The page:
• be associated solely to the holder. In many cases the provider uses an approximation here and asserts that the token can be used only from the original requesting IP address.

So in step 3, the provider needs to check the username and password. If that validates, then create a token (hash), which refers to an entry in a Dictionary or Hashtable. The objects in the Hashtable are structures containing the username, the IP address, probably the original time-of-issuance, maybe the roles associated to the username, and whatever else you want to store. The service provider sends back this token - the hash, not the structure - to the client, typically as a Set-Cookie. When the client sends back the token (as a Cookie) on subsequent requests, the provider checks the dictionary to see if the token is available, has not timed out, matches the requesting IP address, is authorized for the requested resource, etc. If everything is ok, honor the request.


EDIT 2013 June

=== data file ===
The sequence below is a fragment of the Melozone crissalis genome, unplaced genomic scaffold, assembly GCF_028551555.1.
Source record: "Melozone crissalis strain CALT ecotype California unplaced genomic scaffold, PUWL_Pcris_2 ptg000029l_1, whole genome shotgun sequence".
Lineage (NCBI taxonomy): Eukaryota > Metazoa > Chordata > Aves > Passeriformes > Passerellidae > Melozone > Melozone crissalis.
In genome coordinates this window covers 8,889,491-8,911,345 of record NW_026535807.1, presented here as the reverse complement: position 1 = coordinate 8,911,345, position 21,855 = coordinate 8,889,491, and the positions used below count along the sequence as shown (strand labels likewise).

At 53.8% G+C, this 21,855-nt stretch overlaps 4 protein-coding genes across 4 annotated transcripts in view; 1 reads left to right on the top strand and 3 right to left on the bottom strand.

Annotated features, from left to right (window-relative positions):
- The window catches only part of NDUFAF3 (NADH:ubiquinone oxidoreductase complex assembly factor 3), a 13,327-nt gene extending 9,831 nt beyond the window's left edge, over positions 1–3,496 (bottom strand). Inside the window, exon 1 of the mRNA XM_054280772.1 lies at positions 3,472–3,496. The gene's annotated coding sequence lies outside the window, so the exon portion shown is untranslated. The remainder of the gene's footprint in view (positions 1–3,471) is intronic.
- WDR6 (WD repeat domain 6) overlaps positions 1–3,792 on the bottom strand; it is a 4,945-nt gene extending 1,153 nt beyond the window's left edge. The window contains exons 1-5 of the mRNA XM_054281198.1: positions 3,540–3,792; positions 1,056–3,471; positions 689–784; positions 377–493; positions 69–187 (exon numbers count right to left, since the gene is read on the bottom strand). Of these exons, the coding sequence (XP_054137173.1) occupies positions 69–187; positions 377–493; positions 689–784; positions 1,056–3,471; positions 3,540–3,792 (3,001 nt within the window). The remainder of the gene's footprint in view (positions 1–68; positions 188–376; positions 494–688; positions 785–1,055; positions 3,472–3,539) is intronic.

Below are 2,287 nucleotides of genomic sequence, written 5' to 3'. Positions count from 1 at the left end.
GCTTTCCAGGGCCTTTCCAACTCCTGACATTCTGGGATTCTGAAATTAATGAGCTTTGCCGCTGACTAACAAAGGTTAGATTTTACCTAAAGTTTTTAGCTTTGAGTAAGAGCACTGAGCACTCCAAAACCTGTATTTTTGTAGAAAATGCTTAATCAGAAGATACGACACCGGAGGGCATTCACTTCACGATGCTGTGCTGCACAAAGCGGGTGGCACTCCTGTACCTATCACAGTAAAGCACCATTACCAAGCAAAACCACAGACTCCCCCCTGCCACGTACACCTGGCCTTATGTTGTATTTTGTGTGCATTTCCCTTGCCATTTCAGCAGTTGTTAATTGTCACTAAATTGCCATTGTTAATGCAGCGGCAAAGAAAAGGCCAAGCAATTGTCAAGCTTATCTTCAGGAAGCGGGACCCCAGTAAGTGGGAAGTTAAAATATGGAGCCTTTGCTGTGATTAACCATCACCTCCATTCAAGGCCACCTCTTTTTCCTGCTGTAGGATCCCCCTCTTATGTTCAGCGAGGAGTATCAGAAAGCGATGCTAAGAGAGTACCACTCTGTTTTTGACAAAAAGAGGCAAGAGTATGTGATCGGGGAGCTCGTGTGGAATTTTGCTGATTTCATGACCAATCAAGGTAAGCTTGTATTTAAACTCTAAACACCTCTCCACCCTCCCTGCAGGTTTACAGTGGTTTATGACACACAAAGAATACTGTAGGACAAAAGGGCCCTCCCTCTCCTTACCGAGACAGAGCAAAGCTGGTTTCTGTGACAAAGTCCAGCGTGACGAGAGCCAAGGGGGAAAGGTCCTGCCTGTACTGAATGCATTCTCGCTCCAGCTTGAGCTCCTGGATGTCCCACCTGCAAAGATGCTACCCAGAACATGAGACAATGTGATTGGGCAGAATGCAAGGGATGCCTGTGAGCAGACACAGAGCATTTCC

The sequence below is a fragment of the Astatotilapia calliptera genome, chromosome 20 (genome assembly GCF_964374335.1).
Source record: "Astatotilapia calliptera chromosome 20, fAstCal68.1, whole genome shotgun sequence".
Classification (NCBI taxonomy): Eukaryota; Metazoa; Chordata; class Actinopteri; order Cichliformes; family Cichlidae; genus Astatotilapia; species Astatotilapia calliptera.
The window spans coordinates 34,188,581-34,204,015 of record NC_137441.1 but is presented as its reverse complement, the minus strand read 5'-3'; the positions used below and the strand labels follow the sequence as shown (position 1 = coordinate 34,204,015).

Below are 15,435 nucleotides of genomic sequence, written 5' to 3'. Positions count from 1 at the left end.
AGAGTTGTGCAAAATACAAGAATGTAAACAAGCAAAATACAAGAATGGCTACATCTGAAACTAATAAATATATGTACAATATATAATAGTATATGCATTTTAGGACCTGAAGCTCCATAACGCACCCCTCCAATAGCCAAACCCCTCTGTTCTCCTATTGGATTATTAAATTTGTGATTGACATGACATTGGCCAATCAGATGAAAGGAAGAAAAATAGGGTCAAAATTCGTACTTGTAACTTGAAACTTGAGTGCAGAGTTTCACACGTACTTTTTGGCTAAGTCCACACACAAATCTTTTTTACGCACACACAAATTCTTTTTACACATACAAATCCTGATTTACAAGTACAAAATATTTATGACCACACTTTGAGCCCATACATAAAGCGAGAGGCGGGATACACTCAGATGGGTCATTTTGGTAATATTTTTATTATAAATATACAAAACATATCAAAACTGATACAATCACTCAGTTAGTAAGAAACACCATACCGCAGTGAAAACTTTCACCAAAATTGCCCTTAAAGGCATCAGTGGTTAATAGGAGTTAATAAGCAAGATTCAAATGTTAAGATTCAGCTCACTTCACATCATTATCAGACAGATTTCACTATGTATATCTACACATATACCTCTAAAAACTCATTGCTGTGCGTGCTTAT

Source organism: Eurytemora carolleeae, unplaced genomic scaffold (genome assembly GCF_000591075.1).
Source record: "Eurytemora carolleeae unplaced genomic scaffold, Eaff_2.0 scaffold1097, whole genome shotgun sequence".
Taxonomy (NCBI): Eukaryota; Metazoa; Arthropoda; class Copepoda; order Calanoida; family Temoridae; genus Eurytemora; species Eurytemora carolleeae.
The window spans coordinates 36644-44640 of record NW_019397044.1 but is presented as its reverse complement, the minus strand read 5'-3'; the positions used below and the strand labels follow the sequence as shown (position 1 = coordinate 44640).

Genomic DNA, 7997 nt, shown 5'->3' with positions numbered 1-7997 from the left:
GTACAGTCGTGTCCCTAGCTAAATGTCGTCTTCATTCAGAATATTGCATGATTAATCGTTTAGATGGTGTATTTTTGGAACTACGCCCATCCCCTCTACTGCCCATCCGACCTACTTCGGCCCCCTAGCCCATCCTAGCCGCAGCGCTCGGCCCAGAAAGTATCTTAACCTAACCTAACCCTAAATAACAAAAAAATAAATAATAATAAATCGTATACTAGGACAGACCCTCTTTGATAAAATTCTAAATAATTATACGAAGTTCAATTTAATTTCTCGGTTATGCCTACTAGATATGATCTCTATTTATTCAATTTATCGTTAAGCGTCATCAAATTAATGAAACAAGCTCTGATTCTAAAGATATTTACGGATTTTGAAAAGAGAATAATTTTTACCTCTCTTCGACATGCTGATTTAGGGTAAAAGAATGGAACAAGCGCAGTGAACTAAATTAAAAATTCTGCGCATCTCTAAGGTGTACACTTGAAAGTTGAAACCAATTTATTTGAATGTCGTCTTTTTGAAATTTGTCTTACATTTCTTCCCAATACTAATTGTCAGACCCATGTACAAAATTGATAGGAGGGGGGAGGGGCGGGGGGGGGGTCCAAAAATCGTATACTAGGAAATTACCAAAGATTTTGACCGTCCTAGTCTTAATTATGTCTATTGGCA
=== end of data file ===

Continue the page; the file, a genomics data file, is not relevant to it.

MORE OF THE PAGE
It's been several years now, and this answer is still getting votes. I'd suggest that people look into the OAuth 2.0 Framework, and Bearer tokens.

Basically they do just what is described here.

If you want a good example implementation, you can look at Apigee's App Services. It works this way:

  1. User Authenticates

    POST https://api.usergrid.com/token -d '{"username":"Joe","password":"Sec4et!","grant_type" : "password"}'

  2. User receives an access_token in response

  3. User makes subsequent calls with header Authorization: Bearer XXXXXXXXXX where XXXXX is replaced with the bearer token. This token has a Time-to-Live set by the usergrid server.

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One assumption here is that you're assuming anyone with a token is who they say they are. Is there a recommended way to make it more secure? –  Joe Philllips Nov 23 '12 at 2:11
    
One gotcha I came across is a user changing between multiple IP addresses for different requests - so the original and the subsequent requests were from different IPs. serverfault.com/questions/470931/… –  dan Jan 21 '13 at 4:03